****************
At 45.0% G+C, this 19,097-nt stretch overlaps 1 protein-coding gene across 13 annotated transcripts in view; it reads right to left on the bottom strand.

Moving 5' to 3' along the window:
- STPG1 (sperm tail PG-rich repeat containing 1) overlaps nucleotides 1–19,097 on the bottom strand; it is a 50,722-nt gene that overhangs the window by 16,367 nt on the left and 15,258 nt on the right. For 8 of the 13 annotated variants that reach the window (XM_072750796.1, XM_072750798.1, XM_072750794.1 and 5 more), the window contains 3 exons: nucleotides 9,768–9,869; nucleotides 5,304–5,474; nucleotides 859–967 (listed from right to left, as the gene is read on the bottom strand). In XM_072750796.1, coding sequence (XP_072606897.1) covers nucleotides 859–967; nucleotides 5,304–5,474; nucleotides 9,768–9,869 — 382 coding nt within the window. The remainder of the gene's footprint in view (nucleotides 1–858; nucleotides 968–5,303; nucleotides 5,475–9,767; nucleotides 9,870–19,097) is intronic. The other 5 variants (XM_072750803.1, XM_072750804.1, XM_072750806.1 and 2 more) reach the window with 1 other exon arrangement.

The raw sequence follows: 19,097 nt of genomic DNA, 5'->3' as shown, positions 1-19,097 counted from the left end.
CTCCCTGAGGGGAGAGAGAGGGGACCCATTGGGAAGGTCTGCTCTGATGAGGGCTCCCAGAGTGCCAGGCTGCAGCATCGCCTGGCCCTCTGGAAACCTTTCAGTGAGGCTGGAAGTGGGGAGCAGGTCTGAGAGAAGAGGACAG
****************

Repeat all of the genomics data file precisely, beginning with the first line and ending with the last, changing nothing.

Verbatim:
At 45.0% G+C, this 19,097-nt stretch overlaps 1 protein-coding gene across 13 annotated transcripts in view; it reads right to left on the bottom strand.

Moving 5' to 3' along the window:
- STPG1 (sperm tail PG-rich repeat containing 1) overlaps nucleotides 1–19,097 on the bottom strand; it is a 50,722-nt gene that overhangs the window by 16,367 nt on the left and 15,258 nt on the right. For 8 of the 13 annotated variants that reach the window (XM_072750796.1, XM_072750798.1, XM_072750794.1 and 5 more), the window contains 3 exons: nucleotides 9,768–9,869; nucleotides 5,304–5,474; nucleotides 859–967 (listed from right to left, as the gene is read on the bottom strand). In XM_072750796.1, coding sequence (XP_072606897.1) covers nucleotides 859–967; nucleotides 5,304–5,474; nucleotides 9,768–9,869 — 382 coding nt within the window. The remainder of the gene's footprint in view (nucleotides 1–858; nucleotides 968–5,303; nucleotides 5,475–9,767; nucleotides 9,870–19,097) is intronic. The other 5 variants (XM_072750803.1, XM_072750804.1, XM_072750806.1 and 2 more) reach the window with 1 other exon arrangement.

The raw sequence follows: 19,097 nt of genomic DNA, 5'->3' as shown, positions 1-19,097 counted from the left end.
CTCCCTGAGGGGAGAGAGAGGGGACCCATTGGGAAGGTCTGCTCTGATGAGGGCTCCCAGAGTGCCAGGCTGCAGCATCGCCTGGCCCTCTGGAAACCTTTCAGTGAGGCTGGAAGTGGGGAGCAGGTCTGAGAGAAGAGGACAG